"Blogs aren't moderated or censored. There's no House of Commons Speaker standing and muttering for order. Most of the time, there aren't even advertisers you can threaten with a boycott. There's no CRTC to complain to if you find something offensive, although it seems like some people think the Human Rights Commission is the place to take their complaints.

Blogs are as free as free speech can get, with everything that entails. It ain't pretty a lot of the time, but it's definitely worth paying some attention to.
Freedom of speech is fairly important, but it's important to recognize the dark side of that freedom.

Freedom of speech, when combined with the kind of anonymity that allows for unscrupulous individuals to dodge responsibility can be extremely dangerous, and damaging to political discourse.

Consider the case (predictably) of Canadian Cynic -- whom Bowman necessarily alludes to when mentioning Raphael Alexander's recent "Why are bloggers so vile?" post.

This is a guy who, when he isn't attacking the mothers of dead soldiers, wishing for the deaths of political pundits or excusing the tasering of university students combs the blogosphere in search of people to attack with petulant, childish insults and ad hominem attacks (which otherwise are considered libelous).

Occasionally he even posts the home addresses of political opponents -- all the while insisting that he be allowed to maintain his anonymity so he may be protected from reprisals from his opponents.

Why bother with bloggers? Freedom of speech is a good enough reason.

The depth of opinion which is otherwise unavailable is another good reason.

But one of the best reasons is that it can remind one of the human ugliness that we occasionally like to believe doesn't exist, and only realize exists when we're confronted with it: such as when an individual thinks it's acceptable to renege on an offer to donate money to charity in order to trump a political opponent.

Blogs can serve as a reminder that human beings are imperfect, mostly because bloggers have the freedom to be imperfect.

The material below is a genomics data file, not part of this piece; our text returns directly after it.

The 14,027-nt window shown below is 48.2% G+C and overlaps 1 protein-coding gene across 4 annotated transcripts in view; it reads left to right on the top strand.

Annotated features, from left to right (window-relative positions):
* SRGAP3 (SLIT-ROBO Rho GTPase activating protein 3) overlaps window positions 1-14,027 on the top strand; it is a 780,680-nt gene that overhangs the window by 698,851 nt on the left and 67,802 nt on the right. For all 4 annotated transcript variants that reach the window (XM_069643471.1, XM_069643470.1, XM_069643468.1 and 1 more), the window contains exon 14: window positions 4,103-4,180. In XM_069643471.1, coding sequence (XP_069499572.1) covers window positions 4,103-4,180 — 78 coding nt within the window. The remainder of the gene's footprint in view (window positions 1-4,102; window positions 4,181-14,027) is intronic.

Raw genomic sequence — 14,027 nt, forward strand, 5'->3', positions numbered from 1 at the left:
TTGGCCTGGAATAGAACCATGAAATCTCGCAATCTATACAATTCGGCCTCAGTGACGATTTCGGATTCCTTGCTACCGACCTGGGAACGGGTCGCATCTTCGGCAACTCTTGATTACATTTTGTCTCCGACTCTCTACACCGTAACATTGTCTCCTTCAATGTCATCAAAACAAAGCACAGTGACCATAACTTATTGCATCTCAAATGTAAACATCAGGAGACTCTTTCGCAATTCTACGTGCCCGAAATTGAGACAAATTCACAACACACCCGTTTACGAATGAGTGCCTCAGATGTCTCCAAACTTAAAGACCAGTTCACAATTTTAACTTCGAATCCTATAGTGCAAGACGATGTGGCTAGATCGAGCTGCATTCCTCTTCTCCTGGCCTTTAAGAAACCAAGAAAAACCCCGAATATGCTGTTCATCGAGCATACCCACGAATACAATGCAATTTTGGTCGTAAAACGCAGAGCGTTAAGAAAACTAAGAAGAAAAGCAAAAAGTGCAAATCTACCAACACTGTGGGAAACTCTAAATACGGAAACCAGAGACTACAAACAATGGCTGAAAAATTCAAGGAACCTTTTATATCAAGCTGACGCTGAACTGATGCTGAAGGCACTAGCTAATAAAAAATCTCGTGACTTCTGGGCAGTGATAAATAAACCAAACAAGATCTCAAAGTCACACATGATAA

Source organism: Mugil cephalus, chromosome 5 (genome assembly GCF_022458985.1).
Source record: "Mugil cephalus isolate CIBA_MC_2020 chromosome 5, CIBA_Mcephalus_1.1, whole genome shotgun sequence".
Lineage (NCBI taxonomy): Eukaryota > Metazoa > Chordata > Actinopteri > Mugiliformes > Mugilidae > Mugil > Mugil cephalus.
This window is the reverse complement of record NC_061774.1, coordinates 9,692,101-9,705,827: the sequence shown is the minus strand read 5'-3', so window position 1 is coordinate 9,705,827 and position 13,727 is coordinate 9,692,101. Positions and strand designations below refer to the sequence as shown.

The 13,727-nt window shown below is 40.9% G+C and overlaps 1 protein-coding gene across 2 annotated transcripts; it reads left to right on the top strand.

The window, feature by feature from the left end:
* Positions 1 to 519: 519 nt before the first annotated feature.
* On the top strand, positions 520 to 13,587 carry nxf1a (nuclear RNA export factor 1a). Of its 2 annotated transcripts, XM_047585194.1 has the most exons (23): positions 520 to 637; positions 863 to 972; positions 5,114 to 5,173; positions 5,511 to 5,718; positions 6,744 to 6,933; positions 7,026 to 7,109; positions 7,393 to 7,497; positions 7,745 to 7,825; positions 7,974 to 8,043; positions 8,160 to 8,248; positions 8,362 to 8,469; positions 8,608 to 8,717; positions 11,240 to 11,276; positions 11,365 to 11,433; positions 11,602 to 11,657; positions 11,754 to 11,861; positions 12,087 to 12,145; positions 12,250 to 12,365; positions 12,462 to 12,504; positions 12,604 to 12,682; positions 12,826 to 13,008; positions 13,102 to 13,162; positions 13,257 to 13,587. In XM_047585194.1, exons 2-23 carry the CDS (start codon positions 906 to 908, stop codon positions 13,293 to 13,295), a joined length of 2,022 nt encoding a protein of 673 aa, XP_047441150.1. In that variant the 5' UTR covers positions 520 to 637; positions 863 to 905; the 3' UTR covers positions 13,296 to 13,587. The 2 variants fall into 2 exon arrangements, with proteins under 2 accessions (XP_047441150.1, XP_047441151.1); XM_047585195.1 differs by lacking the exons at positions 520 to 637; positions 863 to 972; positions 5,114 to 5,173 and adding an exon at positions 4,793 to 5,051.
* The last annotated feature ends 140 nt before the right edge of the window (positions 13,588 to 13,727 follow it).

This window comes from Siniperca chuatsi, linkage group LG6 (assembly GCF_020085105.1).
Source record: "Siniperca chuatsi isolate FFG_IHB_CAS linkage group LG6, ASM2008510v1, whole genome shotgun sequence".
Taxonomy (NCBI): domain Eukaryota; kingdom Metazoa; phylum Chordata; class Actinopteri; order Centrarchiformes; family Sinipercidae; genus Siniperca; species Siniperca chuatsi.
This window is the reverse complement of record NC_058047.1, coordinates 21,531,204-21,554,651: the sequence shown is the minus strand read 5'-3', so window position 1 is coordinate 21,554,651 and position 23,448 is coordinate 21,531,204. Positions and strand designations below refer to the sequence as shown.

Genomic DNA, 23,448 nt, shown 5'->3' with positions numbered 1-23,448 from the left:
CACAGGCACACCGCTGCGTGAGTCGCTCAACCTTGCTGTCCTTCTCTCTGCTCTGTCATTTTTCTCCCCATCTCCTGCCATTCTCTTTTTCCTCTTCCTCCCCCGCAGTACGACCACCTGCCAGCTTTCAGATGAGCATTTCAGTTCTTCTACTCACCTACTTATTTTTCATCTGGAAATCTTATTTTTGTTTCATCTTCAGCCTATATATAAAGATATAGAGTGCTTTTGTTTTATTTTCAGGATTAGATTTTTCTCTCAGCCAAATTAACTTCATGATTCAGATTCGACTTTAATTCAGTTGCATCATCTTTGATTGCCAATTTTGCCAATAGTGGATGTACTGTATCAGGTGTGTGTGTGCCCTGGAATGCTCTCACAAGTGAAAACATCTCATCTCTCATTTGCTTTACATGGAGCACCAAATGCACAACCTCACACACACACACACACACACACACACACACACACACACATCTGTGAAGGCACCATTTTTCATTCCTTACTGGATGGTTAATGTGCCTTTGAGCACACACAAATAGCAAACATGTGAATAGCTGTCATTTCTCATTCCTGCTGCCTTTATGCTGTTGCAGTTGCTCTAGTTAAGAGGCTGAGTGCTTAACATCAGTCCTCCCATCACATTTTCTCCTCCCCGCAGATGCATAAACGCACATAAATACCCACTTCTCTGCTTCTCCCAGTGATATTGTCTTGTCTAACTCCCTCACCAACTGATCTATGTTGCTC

1. I completely agree. Blogs and the range of unedited opinions they spew out are both an asset and a liability in terms of maintaining a free and open society. As a fellow blogger, I like to think that I contribute to the more positive side of cyberspatial dialogues, yet I've received some pretty juvenile and sometimes defamatory emails in response. Overall, I still believe the blogosphere to be far more of an asset and wouldn't trade away the space for anything.

    Like the place you've got here. I'll definitely be checking back.

  2. I think it's true: bloggers fill a void, even if some voids filled by some bloggers would be better left empty.

  3. Hmmm… I’m rather astounded that you didn’t take Bowman to task for his statement that “Blogs aren't moderated or censored” given that your obscure corner of cyberspace is just that. A pesky little fact that I can’t help but point out seeing as it puts all of your admirably high-flown rhetoric about the value of “free speech” into a rather ironic context.

  4. Great post Pat, well thought out. I'll admit that I have written some posts that are a knee-jerk reaction at something I read on someone else's blog or a newspaper article. I think that it's important for bloggers to have the freedom to discuss their issues in this realm of public discourse since there really isn't any other avenue for this kind of speak. (Besides maybe local pubs and the occasional university classroom.)

    The problem is that it is "public" in the sense that the internet is a "public" place - I put the word public in quotation marks because the internet is only a "public" place for someone if they can pay for a computer and a modem.

    I guess the issue for me is exactly that, is the internet considered "public" domain or not? If it is then expressions of freedom of speech are both hindered and helped. If it isn't, there are also benefits and drawbacks (most of them legal in nature).